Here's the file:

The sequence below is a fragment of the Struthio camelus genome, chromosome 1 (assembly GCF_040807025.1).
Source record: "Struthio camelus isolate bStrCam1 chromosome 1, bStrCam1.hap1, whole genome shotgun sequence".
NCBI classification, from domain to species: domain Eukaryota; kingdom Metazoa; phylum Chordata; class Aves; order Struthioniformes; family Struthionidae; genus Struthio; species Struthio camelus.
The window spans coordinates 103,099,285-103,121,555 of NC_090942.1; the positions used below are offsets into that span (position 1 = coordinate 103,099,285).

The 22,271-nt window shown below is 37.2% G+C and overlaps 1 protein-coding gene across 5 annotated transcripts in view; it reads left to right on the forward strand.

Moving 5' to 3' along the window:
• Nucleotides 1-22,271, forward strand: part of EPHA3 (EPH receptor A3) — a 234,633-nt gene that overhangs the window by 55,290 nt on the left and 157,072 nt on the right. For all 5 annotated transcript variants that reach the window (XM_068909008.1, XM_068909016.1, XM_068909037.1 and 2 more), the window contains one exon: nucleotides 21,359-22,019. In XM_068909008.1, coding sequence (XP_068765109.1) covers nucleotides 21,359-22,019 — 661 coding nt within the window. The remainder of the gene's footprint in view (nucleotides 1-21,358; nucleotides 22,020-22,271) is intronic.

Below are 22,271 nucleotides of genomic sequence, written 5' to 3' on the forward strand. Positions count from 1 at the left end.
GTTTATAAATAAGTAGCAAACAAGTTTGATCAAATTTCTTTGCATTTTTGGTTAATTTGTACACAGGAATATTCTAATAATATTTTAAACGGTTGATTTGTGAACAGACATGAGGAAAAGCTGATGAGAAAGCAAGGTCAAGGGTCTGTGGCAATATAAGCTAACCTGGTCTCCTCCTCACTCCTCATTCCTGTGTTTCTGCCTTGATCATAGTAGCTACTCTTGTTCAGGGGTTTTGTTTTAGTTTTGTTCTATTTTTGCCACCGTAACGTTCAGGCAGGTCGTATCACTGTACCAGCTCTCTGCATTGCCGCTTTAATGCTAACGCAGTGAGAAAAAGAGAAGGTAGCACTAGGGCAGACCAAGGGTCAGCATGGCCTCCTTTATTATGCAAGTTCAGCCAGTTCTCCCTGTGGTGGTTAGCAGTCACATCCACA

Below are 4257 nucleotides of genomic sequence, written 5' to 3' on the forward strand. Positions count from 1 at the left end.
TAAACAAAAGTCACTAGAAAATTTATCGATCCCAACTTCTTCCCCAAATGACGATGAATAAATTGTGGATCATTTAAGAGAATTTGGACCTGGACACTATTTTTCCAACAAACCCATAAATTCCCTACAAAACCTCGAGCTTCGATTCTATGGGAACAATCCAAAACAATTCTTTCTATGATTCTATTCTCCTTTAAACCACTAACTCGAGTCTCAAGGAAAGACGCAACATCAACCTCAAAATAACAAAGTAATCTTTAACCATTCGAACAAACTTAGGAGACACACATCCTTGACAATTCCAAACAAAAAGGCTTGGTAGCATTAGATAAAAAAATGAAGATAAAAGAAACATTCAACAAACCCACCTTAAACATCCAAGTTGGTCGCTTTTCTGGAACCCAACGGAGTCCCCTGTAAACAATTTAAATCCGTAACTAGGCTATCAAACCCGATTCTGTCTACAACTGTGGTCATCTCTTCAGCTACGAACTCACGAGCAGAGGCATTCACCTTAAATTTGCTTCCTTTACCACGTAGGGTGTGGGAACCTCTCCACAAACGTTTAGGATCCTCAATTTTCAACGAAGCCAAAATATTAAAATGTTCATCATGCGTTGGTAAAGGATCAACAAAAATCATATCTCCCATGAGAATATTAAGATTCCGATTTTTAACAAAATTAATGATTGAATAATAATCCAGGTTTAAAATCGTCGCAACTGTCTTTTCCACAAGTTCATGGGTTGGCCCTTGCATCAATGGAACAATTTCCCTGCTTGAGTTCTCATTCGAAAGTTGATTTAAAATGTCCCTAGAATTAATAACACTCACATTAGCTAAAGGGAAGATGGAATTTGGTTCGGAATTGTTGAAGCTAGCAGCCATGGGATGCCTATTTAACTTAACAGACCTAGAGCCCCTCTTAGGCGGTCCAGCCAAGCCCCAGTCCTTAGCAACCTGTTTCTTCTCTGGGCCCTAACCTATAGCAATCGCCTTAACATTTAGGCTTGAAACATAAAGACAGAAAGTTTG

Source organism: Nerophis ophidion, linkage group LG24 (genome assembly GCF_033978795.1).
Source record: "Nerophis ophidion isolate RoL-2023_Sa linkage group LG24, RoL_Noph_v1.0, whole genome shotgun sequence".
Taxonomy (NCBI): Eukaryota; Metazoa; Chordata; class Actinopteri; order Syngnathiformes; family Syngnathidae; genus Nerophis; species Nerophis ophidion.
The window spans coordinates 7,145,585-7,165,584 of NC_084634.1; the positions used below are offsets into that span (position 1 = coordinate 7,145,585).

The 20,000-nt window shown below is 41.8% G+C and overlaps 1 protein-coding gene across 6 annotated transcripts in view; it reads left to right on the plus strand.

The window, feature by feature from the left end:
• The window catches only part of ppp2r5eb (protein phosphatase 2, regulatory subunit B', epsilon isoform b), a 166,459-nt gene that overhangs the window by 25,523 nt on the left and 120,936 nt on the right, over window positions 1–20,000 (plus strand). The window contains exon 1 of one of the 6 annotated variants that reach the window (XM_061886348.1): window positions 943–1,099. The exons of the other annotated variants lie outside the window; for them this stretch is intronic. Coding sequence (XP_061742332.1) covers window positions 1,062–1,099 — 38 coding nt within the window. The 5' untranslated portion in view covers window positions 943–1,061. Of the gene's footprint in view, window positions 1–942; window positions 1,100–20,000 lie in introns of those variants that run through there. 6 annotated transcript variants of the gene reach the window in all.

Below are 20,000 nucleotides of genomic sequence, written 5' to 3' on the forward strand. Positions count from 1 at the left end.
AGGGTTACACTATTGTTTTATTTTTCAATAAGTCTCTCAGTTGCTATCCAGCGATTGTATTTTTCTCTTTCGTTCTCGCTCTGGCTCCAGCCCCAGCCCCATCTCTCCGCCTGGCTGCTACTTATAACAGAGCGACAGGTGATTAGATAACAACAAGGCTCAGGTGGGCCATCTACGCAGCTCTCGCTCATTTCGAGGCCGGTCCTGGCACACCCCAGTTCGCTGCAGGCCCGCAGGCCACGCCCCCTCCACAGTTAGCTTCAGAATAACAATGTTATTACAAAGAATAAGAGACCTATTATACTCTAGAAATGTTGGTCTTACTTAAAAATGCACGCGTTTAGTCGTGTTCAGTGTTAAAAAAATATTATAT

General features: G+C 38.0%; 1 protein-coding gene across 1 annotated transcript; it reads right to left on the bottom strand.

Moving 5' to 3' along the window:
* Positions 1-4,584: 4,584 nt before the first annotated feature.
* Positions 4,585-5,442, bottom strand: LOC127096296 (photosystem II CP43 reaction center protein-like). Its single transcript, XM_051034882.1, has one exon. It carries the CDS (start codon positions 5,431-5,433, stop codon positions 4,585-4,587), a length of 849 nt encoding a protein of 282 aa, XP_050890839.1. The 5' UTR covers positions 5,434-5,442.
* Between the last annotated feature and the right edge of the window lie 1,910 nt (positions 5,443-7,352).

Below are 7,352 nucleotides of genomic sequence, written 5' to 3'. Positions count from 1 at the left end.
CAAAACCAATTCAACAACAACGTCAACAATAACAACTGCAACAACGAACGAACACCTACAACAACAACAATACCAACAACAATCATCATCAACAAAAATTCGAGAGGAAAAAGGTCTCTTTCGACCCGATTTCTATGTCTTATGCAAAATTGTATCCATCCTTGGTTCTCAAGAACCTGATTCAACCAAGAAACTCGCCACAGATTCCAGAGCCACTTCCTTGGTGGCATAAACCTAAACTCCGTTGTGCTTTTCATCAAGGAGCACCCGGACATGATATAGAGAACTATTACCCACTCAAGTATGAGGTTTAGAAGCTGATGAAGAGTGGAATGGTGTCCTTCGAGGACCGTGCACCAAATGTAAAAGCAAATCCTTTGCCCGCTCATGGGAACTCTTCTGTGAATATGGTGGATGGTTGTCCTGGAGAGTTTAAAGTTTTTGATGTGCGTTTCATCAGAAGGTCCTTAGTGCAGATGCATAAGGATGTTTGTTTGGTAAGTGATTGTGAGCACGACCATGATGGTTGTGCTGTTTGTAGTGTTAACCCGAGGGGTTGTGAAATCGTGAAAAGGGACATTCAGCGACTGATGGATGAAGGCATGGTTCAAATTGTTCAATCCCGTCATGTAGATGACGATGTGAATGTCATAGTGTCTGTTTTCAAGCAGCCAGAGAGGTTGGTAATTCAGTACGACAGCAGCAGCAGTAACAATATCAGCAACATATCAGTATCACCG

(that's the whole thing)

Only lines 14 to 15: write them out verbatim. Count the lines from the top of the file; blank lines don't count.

Taxonomy (NCBI): Eukaryota; Metazoa; Chordata; class Actinopteri; order Syngnathiformes; family Syngnathidae; genus Nerophis; species Nerophis ophidion.
The window spans coordinates 7,145,585-7,165,584 of NC_084634.1; the positions used below are offsets into that span (position 1 = coordinate 7,145,585).